AP 1972.22
This chalice is a flattened, schematized image of a vessel with a hemispherical bottom from which rises a hollow stem with two strands of ivy streaming from the top.
Parrot is a mosaic of a a parrot with a red beak and legs. The body is outlined by black tesserae.
Parrot
Parrot
Parrot is a mosaic of a a parrot with a red beak and legs. The body is outlined by black tesserae.

Parrot

Syria
5th century
c. A.D. 400
Mosaic
13 3/4 x 19 3/4 in. (35 x 50.2 cm)
AP 1972.21
This schematized image of a bird depicts a parrot with a red beak and legs. Black tesserae outline a body predominantly composed of green tesserae with red and yellow around the black pupil of the eye, two yellow tones on the wing, and two gray tones on the underbody.
Peacock is a mosaic of a peacock black eye, legs, beak and colorful feathers.
Peacock
Peacock
Peacock is a mosaic of a peacock black eye, legs, beak and colorful feathers.

Peacock

Syria
5th century
c. A.D. 400
Mosaic
16 3/4 x 20 1/4 in. (42.5 x 51.4 cm)
AP 1972.23
In early Christian art, the peacock symbolized immortality. This peacock might have carried this meaning, or it may have referred to worldly pride and vanity. This schematized image, with black eye, legs, and beak, faces toward the viewer’s right. The head, body, and wings are outlined in black.
Detail of peacock's body and flower
Peacock and a Flower
Peacock and a Flower
Detail of peacock's body and flower

Peacock and a Flower

Syria
5th century
c. A.D. 400
Mosaic
24 11/16 x 39 in. (62.7 x 99.1 cm)
AP 1972.18
In Early Christian art, the peacock symbolized immortality and was therefore an appropriate element in the decoration of a church. The accompanying flower probably alludes to God’s bountiful creation.
Rooster is a long-necked bird with a red beak and wattle. which might allude to the episode of a rooster crowing in the Denial of Peter
Rooster
Rooster
Rooster is a long-necked bird with a red beak and wattle. which might allude to the episode of a rooster crowing in the Denial of Peter

Rooster

Syria
5th century
c. A.D. 400
Mosaic
14 3/4 x 23 1/4 in. (37.5 x 59 cm)
AP 1972.20
As a rooster or cock, this long-necked bird with a red beak and wattle might allude to the episode of a rooster crowing in the Denial of Peter; as such, it would symbolize Peter’s repentance. This schematized image of a bird faces toward the viewer’s right.
Detail of stuccoed body, which is delicately painted with images of four chimerical creatures, each with a feathered, snakelike neck and head, a body containing the head of an aged divinity that may be Pawahtun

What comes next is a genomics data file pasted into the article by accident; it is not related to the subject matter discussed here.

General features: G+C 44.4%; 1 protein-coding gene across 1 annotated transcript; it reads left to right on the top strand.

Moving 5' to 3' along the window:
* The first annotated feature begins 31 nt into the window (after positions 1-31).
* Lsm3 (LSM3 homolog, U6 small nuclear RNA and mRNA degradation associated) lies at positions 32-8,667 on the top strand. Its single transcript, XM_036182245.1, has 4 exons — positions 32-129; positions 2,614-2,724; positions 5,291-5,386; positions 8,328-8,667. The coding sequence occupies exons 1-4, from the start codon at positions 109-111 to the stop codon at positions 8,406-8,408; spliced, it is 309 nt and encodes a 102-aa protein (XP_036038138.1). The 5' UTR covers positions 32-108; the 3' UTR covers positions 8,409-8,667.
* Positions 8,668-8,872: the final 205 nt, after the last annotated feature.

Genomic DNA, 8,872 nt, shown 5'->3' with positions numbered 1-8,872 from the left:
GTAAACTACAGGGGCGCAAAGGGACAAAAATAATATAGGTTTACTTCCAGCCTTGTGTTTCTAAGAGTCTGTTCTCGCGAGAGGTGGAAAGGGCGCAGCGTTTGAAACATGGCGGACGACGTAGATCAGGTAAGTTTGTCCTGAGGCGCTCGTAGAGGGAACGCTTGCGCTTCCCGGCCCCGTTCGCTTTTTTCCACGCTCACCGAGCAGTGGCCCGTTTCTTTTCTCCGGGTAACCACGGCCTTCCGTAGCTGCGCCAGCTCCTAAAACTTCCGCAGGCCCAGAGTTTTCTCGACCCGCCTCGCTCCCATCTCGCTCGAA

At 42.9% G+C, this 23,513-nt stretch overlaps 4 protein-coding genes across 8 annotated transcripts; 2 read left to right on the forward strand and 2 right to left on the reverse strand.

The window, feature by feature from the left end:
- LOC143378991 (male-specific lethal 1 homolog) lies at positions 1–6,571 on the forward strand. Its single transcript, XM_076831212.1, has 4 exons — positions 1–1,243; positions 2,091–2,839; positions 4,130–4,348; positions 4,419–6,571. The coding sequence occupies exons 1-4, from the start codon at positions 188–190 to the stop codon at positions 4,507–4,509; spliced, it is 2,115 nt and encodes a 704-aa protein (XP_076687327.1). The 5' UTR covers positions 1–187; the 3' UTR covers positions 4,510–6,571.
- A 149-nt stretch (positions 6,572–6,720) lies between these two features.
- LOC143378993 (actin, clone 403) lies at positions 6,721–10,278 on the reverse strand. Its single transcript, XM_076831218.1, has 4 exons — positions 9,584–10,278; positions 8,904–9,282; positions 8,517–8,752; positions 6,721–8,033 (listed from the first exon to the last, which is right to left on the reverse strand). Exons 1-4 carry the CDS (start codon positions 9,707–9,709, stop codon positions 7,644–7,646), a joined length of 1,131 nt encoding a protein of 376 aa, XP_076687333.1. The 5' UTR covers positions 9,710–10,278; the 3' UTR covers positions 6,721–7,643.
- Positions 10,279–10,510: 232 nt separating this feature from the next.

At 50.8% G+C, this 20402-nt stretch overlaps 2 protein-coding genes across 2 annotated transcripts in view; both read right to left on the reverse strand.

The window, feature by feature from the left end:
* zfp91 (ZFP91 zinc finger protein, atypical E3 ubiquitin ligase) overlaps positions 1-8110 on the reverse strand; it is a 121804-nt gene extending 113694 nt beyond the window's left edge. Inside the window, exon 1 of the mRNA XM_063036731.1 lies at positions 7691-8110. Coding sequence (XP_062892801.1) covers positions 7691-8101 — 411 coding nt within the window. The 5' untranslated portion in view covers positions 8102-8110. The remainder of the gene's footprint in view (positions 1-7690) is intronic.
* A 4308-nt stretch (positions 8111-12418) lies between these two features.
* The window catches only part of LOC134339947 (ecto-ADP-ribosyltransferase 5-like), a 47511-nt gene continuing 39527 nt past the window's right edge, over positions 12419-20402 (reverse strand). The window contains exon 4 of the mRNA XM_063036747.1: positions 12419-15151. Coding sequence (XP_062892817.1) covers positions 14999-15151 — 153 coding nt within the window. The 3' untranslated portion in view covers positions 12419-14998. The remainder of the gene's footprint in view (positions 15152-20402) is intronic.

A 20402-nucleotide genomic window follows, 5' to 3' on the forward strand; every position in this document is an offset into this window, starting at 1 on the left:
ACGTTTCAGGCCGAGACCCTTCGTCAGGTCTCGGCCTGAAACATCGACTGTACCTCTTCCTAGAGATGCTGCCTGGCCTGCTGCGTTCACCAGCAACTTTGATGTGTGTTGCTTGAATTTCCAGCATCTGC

Tripod Vessel with Lid
Tripod Vessel with Lid
Detail of stuccoed body, which is delicately painted with images of four chimerical creatures, each with a feathered, snakelike neck and head, a body containing the head of an aged divinity that may be Pawahtun

Tripod Vessel with Lid

Guatemala, Maya culture
Early Classic period (A.D. 250–600)
c. A.D. 400–500
Ceramic with stucco and polychrome pigments
H. 11 in. (27.9 cm); Diam. 6 1/4 in. (15.9 cm)
AP 1997.01
The art of the Maya is principally the art of the ruling elite. Vessels were made to honor and commemorate once-living rulers and to venerate their gods and ancestors; these objects, laden with power and symbolism, were then buried in tombs alongside their royal or noble owners.
Urn in the Form of Cociyo, God of Lightning who is identified by facial elements forming a powerfully sculptural mask. The mask has forms enclosing the eyes, representative of clouds, a doubly plugged nasal extension, fangs, broad mouth, and flashy tongue. Cociyo is also dressed as a priest or deity.
Urn in the Form of Cociyo, God of Lightning and Rain
Urn in the Form of Cociyo, God of Lightning and Rain
Urn in the Form of Cociyo, God of Lightning who is identified by facial elements forming a powerfully sculptural mask. The mask has forms enclosing the eyes, representative of clouds, a doubly plugged nasal extension, fangs, broad mouth, and flashy tongue. Cociyo is also dressed as a priest or deity.

Urn in the Form of Cociyo, God of Lightning and Rain

Mexico, Oaxaca, Monte Albán IIIa, Zapotec culture
Early Classic period (A.D. 250–600)
c. A.D. 400–500
Ceramic
28 1/2 x 21 x 18 in. (72.4 x 53.3 x 45.7 cm)
AP 1985.09
The primary capital of Zapotec culture was the ceremonial site of Monte Albán (in the modern state of Oaxaca), where the Zapotecs worshipped a complex pantheon of nature gods.
Four-Armed Ganesha is a large terracotta relief showing Ganesha, the elephant-headed son of Shiva. This relief has been damaged on the bottom and right side, but we do see an elephant’s head with one tusk and an infant’s torso with distended belly
Four-Armed Ganesha
Four-Armed Ganesha
Four-Armed Ganesha is a large terracotta relief showing Ganesha, the elephant-headed son of Shiva. This relief has been damaged on the bottom and right side, but we do see an elephant’s head with one tusk and an infant’s torso with distended belly

Four-Armed Ganesha

India, Uttar Pradesh
Gupta period (320–600)
5th–6th century A.D.
Terracotta relief
19 5/16 x 26 3/4 x 8 1/8 in. (49.1 x 67.9 x 20.6 cm)
AP 1981.11
Ganesha is the elephant-headed son of Shiva, one of the three most important deities of the Hindu pantheon, and his consort, the goddess Parvati. He is widely worshiped as the remover of obstacles and the bestower of good fortune, prosperity, and health.
Detail of Lion's head and upper torso
Lion
Lion
Detail of Lion's head and upper torso

Lion

Syria
5th century
c. A.D. 450–62
Mosaic
42 1/2 x 76 15/16 in. (108 x 195.5 cm)
AP 1972.17
This schematized image of a ferocious lion probably came from a pavement decoration. It might represent a lion as part of a hunt scene or as a motif in a religious narrative.